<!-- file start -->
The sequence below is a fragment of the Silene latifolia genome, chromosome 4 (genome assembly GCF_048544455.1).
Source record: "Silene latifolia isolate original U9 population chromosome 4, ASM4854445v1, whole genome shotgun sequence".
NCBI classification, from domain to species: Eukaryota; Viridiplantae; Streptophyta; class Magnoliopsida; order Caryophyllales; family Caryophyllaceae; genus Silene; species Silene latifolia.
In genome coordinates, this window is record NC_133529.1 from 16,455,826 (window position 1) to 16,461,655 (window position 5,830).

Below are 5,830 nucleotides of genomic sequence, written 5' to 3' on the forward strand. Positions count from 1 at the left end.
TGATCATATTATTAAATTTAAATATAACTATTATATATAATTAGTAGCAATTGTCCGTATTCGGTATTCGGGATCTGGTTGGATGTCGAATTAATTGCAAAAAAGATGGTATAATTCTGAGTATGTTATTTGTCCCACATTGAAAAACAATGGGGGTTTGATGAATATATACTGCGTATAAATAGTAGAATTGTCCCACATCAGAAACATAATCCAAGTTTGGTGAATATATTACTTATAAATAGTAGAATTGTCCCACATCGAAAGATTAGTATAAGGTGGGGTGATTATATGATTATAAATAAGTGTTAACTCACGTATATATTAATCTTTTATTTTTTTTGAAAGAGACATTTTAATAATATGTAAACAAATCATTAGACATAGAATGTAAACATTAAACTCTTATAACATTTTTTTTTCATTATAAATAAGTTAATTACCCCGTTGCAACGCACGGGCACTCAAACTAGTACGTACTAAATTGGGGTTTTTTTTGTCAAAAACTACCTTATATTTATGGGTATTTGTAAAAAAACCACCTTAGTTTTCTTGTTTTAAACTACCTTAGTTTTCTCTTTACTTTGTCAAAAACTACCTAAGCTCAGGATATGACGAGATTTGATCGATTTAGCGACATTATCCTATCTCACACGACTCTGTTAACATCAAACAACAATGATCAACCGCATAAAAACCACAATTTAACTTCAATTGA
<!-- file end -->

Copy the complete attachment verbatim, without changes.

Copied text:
The sequence below is a fragment of the Silene latifolia genome, chromosome 4 (genome assembly GCF_048544455.1).
Source record: "Silene latifolia isolate original U9 population chromosome 4, ASM4854445v1, whole genome shotgun sequence".
NCBI classification, from domain to species: Eukaryota; Viridiplantae; Streptophyta; class Magnoliopsida; order Caryophyllales; family Caryophyllaceae; genus Silene; species Silene latifolia.
In genome coordinates, this window is record NC_133529.1 from 16,455,826 (window position 1) to 16,461,655 (window position 5,830).

Below are 5,830 nucleotides of genomic sequence, written 5' to 3' on the forward strand. Positions count from 1 at the left end.
TGATCATATTATTAAATTTAAATATAACTATTATATATAATTAGTAGCAATTGTCCGTATTCGGTATTCGGGATCTGGTTGGATGTCGAATTAATTGCAAAAAAGATGGTATAATTCTGAGTATGTTATTTGTCCCACATTGAAAAACAATGGGGGTTTGATGAATATATACTGCGTATAAATAGTAGAATTGTCCCACATCAGAAACATAATCCAAGTTTGGTGAATATATTACTTATAAATAGTAGAATTGTCCCACATCGAAAGATTAGTATAAGGTGGGGTGATTATATGATTATAAATAAGTGTTAACTCACGTATATATTAATCTTTTATTTTTTTTGAAAGAGACATTTTAATAATATGTAAACAAATCATTAGACATAGAATGTAAACATTAAACTCTTATAACATTTTTTTTTCATTATAAATAAGTTAATTACCCCGTTGCAACGCACGGGCACTCAAACTAGTACGTACTAAATTGGGGTTTTTTTTGTCAAAAACTACCTTATATTTATGGGTATTTGTAAAAAAACCACCTTAGTTTTCTTGTTTTAAACTACCTTAGTTTTCTCTTTACTTTGTCAAAAACTACCTAAGCTCAGGATATGACGAGATTTGATCGATTTAGCGACATTATCCTATCTCACACGACTCTGTTAACATCAAACAACAATGATCAACCGCATAAAAACCACAATTTAACTTCAATTGA